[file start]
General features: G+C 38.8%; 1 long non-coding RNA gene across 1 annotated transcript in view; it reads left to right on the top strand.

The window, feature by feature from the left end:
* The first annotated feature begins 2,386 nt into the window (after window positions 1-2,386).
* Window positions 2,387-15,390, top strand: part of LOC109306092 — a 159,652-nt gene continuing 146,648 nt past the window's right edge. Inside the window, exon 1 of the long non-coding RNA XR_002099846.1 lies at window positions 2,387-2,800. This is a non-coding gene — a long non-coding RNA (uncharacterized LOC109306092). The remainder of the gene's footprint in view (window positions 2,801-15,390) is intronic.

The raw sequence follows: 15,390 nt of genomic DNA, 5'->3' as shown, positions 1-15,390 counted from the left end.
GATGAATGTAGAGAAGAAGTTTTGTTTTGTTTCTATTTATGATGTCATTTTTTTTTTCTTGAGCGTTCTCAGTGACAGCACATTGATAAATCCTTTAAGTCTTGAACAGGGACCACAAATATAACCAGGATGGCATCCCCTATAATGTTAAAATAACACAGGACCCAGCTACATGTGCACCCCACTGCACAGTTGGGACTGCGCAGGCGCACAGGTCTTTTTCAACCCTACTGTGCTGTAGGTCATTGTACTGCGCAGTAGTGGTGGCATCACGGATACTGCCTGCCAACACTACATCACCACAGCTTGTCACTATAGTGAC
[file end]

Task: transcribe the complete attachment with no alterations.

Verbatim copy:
General features: G+C 38.8%; 1 long non-coding RNA gene across 1 annotated transcript in view; it reads left to right on the top strand.

The window, feature by feature from the left end:
* The first annotated feature begins 2,386 nt into the window (after window positions 1-2,386).
* Window positions 2,387-15,390, top strand: part of LOC109306092 — a 159,652-nt gene continuing 146,648 nt past the window's right edge. Inside the window, exon 1 of the long non-coding RNA XR_002099846.1 lies at window positions 2,387-2,800. This is a non-coding gene — a long non-coding RNA (uncharacterized LOC109306092). The remainder of the gene's footprint in view (window positions 2,801-15,390) is intronic.

The raw sequence follows: 15,390 nt of genomic DNA, 5'->3' as shown, positions 1-15,390 counted from the left end.
GATGAATGTAGAGAAGAAGTTTTGTTTTGTTTCTATTTATGATGTCATTTTTTTTTTCTTGAGCGTTCTCAGTGACAGCACATTGATAAATCCTTTAAGTCTTGAACAGGGACCACAAATATAACCAGGATGGCATCCCCTATAATGTTAAAATAACACAGGACCCAGCTACATGTGCACCCCACTGCACAGTTGGGACTGCGCAGGCGCACAGGTCTTTTTCAACCCTACTGTGCTGTAGGTCATTGTACTGCGCAGTAGTGGTGGCATCACGGATACTGCCTGCCAACACTACATCACCACAGCTTGTCACTATAGTGAC